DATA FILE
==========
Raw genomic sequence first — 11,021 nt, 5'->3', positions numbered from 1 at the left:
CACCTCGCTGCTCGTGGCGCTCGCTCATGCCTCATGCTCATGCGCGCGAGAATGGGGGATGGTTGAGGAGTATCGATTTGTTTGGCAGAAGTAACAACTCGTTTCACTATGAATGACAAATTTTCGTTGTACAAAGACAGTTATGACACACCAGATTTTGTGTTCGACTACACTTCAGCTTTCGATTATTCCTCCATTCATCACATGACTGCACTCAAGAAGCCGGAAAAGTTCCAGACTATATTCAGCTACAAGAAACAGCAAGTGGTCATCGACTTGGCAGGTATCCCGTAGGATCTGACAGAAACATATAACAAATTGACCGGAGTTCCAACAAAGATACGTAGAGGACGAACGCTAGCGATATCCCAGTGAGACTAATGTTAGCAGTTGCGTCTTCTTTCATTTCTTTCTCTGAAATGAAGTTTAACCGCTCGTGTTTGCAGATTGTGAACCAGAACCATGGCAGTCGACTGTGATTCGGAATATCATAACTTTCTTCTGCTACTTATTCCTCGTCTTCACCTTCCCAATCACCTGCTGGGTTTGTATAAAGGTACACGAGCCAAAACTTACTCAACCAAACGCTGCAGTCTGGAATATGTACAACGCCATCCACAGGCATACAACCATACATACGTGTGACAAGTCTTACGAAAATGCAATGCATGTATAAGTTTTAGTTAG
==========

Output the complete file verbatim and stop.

Raw genomic sequence first — 11,021 nt, 5'->3', positions numbered from 1 at the left:
CACCTCGCTGCTCGTGGCGCTCGCTCATGCCTCATGCTCATGCGCGCGAGAATGGGGGATGGTTGAGGAGTATCGATTTGTTTGGCAGAAGTAACAACTCGTTTCACTATGAATGACAAATTTTCGTTGTACAAAGACAGTTATGACACACCAGATTTTGTGTTCGACTACACTTCAGCTTTCGATTATTCCTCCATTCATCACATGACTGCACTCAAGAAGCCGGAAAAGTTCCAGACTATATTCAGCTACAAGAAACAGCAAGTGGTCATCGACTTGGCAGGTATCCCGTAGGATCTGACAGAAACATATAACAAATTGACCGGAGTTCCAACAAAGATACGTAGAGGACGAACGCTAGCGATATCCCAGTGAGACTAATGTTAGCAGTTGCGTCTTCTTTCATTTCTTTCTCTGAAATGAAGTTTAACCGCTCGTGTTTGCAGATTGTGAACCAGAACCATGGCAGTCGACTGTGATTCGGAATATCATAACTTTCTTCTGCTACTTATTCCTCGTCTTCACCTTCCCAATCACCTGCTGGGTTTGTATAAAGGTACACGAGCCAAAACTTACTCAACCAAACGCTGCAGTCTGGAATATGTACAACGCCATCCACAGGCATACAACCATACATACGTGTGACAAGTCTTACGAAAATGCAATGCATGTATAAGTTTTAGTTAG